The first time I heard about the Darwin Awards, named after the father of evolution, Charles Darwin, and given posthumously to people who “improve the species... by accidentally removing themselves from it,” I cackled like I was auditioning for a voiceover gig for the clown ride at the county fair.
It slowly sank in, however, that all the honorees did actually die because of their antics, so I felt a little guilty for laughing. But I was still flabbergasted that anyone more evolved than an early Homo erectus could be more concerned with packing their camera equipment than their parachute when preparing to go skydiving, or deciding the best way to avoid bee stings to the face is to encase your head in a plastic bag.
So, unless you’re an obese P.E. teacher or a doctor who smokes, you’ll appreciate the irony that I, Madam Le Smug, was recently a contender for a Darwin Award myself.
It all started when a dear friend decided I had not been appropriately acknowledged for my volunteer work at the school. But rather than present me with flowers like the other volunteers received, she knew the ideal consolation gift for a friend who seemed to like her pants just like her coffee – filled to the rim – was to give her an iced loaf cake from her favorite bakery.
It started innocently enough as I sliced off a piece (okay, a wedge) for an afternoon snack. I ate it. I may have also, possibly, let out a few sounds of ecstasy while I did so. Nothing out of the ordinary. I then went about my afternoon.
A couple of hours went by and I commented to my husband that a mosquito must have bitten me in the exact same spot on both sides of my torso. Soon after, I declared this mosquito to be the “Where’s Waldo” of his species, popping up as he was on every nook and cranny of my body.
I finally raised my shirt with the trepidation of a dedicated La Leche League mother of five at her first Mardi Gras and discovered a rash and welts so severe that I rushed to the medicine cabinet for Benadryl.
I then spent the next hour feeling like a kid’s Scratch ‘N Sniff activity book, though no one would get close enough to see if I smelled like strawberries, lest it was something contagious.
Once the medicine took hold and my condition was downgraded from epidemic to eczema-like, I pondered the cause of the reaction. And try as I did to blame the healthier items I’d eaten – like the banana, wheat bread or chicken breast – I deduced that the cake was the only thing out of the ordinary I had consumed that day. I digested this sad fact alongside the decadent frosting and settled in for an itchy and restless night.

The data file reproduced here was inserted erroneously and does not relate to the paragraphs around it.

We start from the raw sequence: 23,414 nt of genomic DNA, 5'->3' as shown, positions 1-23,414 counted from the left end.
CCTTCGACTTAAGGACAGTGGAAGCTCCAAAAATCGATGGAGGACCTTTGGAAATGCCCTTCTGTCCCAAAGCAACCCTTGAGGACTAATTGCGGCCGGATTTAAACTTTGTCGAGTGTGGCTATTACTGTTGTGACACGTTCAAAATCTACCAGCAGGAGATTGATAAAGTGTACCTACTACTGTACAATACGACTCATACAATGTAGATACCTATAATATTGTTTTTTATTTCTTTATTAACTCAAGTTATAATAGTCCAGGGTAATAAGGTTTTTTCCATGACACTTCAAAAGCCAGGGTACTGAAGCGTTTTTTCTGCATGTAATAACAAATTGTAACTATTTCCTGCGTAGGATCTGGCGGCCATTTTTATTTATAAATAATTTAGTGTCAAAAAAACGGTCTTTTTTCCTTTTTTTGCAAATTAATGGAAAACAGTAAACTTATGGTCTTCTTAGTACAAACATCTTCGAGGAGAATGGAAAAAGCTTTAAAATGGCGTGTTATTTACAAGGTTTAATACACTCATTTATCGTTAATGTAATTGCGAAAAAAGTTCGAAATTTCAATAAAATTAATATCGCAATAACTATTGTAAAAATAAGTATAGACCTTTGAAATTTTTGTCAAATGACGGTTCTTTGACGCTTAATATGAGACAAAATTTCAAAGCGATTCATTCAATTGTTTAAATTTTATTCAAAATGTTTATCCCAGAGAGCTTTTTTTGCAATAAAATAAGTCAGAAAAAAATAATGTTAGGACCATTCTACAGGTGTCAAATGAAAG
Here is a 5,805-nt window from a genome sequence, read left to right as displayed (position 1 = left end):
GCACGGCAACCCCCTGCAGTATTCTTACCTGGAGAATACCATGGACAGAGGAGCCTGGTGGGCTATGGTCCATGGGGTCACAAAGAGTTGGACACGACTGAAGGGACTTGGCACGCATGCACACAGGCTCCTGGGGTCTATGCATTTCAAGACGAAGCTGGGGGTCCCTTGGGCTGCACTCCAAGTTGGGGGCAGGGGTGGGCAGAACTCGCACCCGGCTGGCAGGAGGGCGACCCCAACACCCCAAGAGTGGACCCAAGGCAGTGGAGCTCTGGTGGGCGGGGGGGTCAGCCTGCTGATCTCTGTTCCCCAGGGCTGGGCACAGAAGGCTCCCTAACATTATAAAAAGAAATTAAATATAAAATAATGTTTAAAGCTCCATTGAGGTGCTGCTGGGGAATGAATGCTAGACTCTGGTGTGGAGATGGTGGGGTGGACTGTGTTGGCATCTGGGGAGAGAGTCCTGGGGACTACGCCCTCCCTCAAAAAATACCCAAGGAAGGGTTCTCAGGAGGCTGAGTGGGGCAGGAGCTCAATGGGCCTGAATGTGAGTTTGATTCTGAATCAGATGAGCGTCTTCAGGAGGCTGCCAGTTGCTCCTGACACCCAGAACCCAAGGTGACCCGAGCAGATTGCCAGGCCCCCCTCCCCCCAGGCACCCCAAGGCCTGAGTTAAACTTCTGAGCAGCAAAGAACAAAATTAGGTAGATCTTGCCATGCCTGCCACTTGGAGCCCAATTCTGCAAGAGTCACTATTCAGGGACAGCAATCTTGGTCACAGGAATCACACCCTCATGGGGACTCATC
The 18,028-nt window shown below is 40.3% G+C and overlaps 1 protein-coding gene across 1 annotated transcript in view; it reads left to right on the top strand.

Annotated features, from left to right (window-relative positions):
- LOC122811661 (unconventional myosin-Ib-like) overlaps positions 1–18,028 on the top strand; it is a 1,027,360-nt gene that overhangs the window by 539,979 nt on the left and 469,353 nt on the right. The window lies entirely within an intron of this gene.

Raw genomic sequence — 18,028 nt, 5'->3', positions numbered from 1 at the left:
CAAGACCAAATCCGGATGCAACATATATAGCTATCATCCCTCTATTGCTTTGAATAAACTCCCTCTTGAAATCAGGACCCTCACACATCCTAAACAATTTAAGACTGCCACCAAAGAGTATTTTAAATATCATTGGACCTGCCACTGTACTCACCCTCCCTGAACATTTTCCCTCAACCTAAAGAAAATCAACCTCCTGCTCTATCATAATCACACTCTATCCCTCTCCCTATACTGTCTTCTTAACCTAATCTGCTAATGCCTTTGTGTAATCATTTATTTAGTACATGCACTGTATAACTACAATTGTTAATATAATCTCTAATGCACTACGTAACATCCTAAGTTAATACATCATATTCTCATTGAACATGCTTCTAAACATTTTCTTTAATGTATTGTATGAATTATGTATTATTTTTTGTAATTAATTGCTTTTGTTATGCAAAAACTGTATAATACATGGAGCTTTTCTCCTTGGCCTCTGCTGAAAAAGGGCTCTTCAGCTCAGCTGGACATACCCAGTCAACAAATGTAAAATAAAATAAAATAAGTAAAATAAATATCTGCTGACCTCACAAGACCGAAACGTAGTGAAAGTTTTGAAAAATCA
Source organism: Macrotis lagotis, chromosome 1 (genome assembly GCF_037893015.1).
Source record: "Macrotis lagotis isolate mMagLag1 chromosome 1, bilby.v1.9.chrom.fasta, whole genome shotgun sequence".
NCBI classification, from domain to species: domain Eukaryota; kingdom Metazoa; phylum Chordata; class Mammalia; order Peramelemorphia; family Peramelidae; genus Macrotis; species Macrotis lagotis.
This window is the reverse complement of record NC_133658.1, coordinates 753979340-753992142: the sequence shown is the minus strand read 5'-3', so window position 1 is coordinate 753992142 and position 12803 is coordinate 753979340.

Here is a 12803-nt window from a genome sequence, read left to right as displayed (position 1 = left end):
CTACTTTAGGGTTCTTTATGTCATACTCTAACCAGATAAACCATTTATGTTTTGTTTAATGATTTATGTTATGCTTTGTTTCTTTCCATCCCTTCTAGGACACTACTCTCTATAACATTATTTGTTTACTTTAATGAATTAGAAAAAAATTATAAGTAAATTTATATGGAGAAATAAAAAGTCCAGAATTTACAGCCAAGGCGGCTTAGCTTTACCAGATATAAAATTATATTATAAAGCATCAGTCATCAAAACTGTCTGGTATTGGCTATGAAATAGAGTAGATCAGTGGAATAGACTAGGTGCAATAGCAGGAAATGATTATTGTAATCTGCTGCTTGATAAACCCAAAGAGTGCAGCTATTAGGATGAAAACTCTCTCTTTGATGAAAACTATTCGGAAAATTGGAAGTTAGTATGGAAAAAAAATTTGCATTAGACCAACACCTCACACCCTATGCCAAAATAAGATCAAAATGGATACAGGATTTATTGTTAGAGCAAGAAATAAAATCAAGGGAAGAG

By 10:00 the next morning, I was itch free and in
desperate pursuit of my second cup of coffee. As I headed to the coffee maker, things
started to go decidedly
on me. I spied the demon cake nearby and, somehow, convinced myself that it
couldn’t have been the cause of such physical distress. The only possible
explanation for this decision is that the secret ingredient in my favorite
pastry is one heaping cup of devil, because I swear that cake called out to me:
“Here, not-so-little girl, one bite won’t hurt you.”
In a trance-like state, I immediately convinced myself that having a second serving would be like conducting a science experiment. I simply needed a controlled sample to exclude any possible variables. (If this doesn’t make sense to you, it’s probably because I made it up as I went along.)
I now understand that real scientists would have started out with a very small bite, or would have conducted the experiment on a rat instead of themselves. This scientist? Well, I cut myself a hog’s hunk of cake, just in case it would be the last one I ever ate. I assure you I meant this in the sense that I wouldn’t be able to order this cake again—not because I would be dead.
I ate it. All of it. I was home alone and may have uttered further sounds of ecstasy, but – just like those proverbial trees that fall in the forest – because no one was home to hear them, they can’t be included in my Honorable Mention Darwin Award application. What may have to be disclosed, much to my embarrassment, is that this time the welts were on the inside as well as the outside of my body. My throat started to close up and I dove for the Benadryl.
As I waited twenty anxious minutes for the medicine to take effect, all I could think about was the fact that if I died next to a plate of these cake crumbs, my husband would have to declare my cause of death to be gluttony. All of a sudden the parachute-less skydivers and head baggers are looking pretty smart, aren’t they?
Award-winning writer* Shana
McLean Moore is a resident of Almaden Valley in San Jose, CA.